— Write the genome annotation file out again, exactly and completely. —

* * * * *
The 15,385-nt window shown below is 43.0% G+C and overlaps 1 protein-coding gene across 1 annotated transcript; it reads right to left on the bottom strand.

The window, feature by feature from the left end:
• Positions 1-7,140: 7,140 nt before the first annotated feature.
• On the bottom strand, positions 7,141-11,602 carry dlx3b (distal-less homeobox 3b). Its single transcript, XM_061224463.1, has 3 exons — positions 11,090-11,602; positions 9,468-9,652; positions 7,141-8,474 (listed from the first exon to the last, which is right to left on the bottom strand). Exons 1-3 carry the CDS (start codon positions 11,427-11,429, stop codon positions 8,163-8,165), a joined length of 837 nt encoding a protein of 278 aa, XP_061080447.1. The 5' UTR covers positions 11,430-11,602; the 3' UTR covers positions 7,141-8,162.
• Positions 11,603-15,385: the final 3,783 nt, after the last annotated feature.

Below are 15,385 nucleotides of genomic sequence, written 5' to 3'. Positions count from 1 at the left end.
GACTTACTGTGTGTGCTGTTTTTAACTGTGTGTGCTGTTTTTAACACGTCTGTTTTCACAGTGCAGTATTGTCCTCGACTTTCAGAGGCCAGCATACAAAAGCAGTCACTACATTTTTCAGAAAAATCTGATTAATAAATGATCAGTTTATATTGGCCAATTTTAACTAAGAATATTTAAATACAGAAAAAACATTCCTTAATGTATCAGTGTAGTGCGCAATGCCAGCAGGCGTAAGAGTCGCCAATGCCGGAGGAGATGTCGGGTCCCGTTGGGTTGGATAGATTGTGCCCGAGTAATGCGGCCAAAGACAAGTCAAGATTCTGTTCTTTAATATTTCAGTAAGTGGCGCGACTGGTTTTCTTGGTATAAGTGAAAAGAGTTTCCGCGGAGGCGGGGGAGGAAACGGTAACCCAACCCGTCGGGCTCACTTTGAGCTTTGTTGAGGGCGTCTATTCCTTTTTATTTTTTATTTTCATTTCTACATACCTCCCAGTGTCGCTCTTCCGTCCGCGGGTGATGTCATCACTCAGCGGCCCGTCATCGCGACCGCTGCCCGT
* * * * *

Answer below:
The 15,385-nt window shown below is 43.0% G+C and overlaps 1 protein-coding gene across 1 annotated transcript; it reads right to left on the bottom strand.

The window, feature by feature from the left end:
• Positions 1-7,140: 7,140 nt before the first annotated feature.
• On the bottom strand, positions 7,141-11,602 carry dlx3b (distal-less homeobox 3b). Its single transcript, XM_061224463.1, has 3 exons — positions 11,090-11,602; positions 9,468-9,652; positions 7,141-8,474 (listed from the first exon to the last, which is right to left on the bottom strand). Exons 1-3 carry the CDS (start codon positions 11,427-11,429, stop codon positions 8,163-8,165), a joined length of 837 nt encoding a protein of 278 aa, XP_061080447.1. The 5' UTR covers positions 11,430-11,602; the 3' UTR covers positions 7,141-8,162.
• Positions 11,603-15,385: the final 3,783 nt, after the last annotated feature.

Below are 15,385 nucleotides of genomic sequence, written 5' to 3'. Positions count from 1 at the left end.
GACTTACTGTGTGTGCTGTTTTTAACTGTGTGTGCTGTTTTTAACACGTCTGTTTTCACAGTGCAGTATTGTCCTCGACTTTCAGAGGCCAGCATACAAAAGCAGTCACTACATTTTTCAGAAAAATCTGATTAATAAATGATCAGTTTATATTGGCCAATTTTAACTAAGAATATTTAAATACAGAAAAAACATTCCTTAATGTATCAGTGTAGTGCGCAATGCCAGCAGGCGTAAGAGTCGCCAATGCCGGAGGAGATGTCGGGTCCCGTTGGGTTGGATAGATTGTGCCCGAGTAATGCGGCCAAAGACAAGTCAAGATTCTGTTCTTTAATATTTCAGTAAGTGGCGCGACTGGTTTTCTTGGTATAAGTGAAAAGAGTTTCCGCGGAGGCGGGGGAGGAAACGGTAACCCAACCCGTCGGGCTCACTTTGAGCTTTGTTGAGGGCGTCTATTCCTTTTTATTTTTTATTTTCATTTCTACATACCTCCCAGTGTCGCTCTTCCGTCCGCGGGTGATGTCATCACTCAGCGGCCCGTCATCGCGACCGCTGCCCGT